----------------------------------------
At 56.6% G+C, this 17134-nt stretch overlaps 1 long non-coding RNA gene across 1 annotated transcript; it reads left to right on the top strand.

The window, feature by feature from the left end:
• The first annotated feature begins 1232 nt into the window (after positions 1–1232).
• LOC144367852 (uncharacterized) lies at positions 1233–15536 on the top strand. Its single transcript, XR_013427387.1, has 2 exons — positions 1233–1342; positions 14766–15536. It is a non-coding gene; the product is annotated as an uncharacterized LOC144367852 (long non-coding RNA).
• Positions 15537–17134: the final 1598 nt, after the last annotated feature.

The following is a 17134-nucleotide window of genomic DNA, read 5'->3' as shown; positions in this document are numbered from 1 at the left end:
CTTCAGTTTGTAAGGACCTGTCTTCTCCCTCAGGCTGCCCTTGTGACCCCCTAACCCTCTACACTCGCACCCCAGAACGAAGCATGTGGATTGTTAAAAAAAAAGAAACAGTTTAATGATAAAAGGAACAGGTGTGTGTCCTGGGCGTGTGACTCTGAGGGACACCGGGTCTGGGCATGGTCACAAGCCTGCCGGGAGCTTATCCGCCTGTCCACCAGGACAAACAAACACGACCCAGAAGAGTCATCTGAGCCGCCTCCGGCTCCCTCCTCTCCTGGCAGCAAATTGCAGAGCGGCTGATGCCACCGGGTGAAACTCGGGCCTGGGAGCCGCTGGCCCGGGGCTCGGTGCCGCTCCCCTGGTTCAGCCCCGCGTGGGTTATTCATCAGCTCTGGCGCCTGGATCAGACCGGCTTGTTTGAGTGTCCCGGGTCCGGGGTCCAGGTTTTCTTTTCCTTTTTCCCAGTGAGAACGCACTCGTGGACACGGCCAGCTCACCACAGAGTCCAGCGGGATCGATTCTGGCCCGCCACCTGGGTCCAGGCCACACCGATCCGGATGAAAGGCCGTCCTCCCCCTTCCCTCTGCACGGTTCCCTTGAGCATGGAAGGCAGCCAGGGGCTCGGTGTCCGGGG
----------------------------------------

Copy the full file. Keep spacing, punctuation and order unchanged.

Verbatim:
At 56.6% G+C, this 17134-nt stretch overlaps 1 long non-coding RNA gene across 1 annotated transcript; it reads left to right on the top strand.

The window, feature by feature from the left end:
• The first annotated feature begins 1232 nt into the window (after positions 1–1232).
• LOC144367852 (uncharacterized) lies at positions 1233–15536 on the top strand. Its single transcript, XR_013427387.1, has 2 exons — positions 1233–1342; positions 14766–15536. It is a non-coding gene; the product is annotated as an uncharacterized LOC144367852 (long non-coding RNA).
• Positions 15537–17134: the final 1598 nt, after the last annotated feature.

The following is a 17134-nucleotide window of genomic DNA, read 5'->3' as shown; positions in this document are numbered from 1 at the left end:
CTTCAGTTTGTAAGGACCTGTCTTCTCCCTCAGGCTGCCCTTGTGACCCCCTAACCCTCTACACTCGCACCCCAGAACGAAGCATGTGGATTGTTAAAAAAAAAGAAACAGTTTAATGATAAAAGGAACAGGTGTGTGTCCTGGGCGTGTGACTCTGAGGGACACCGGGTCTGGGCATGGTCACAAGCCTGCCGGGAGCTTATCCGCCTGTCCACCAGGACAAACAAACACGACCCAGAAGAGTCATCTGAGCCGCCTCCGGCTCCCTCCTCTCCTGGCAGCAAATTGCAGAGCGGCTGATGCCACCGGGTGAAACTCGGGCCTGGGAGCCGCTGGCCCGGGGCTCGGTGCCGCTCCCCTGGTTCAGCCCCGCGTGGGTTATTCATCAGCTCTGGCGCCTGGATCAGACCGGCTTGTTTGAGTGTCCCGGGTCCGGGGTCCAGGTTTTCTTTTCCTTTTTCCCAGTGAGAACGCACTCGTGGACACGGCCAGCTCACCACAGAGTCCAGCGGGATCGATTCTGGCCCGCCACCTGGGTCCAGGCCACACCGATCCGGATGAAAGGCCGTCCTCCCCCTTCCCTCTGCACGGTTCCCTTGAGCATGGAAGGCAGCCAGGGGCTCGGTGTCCGGGG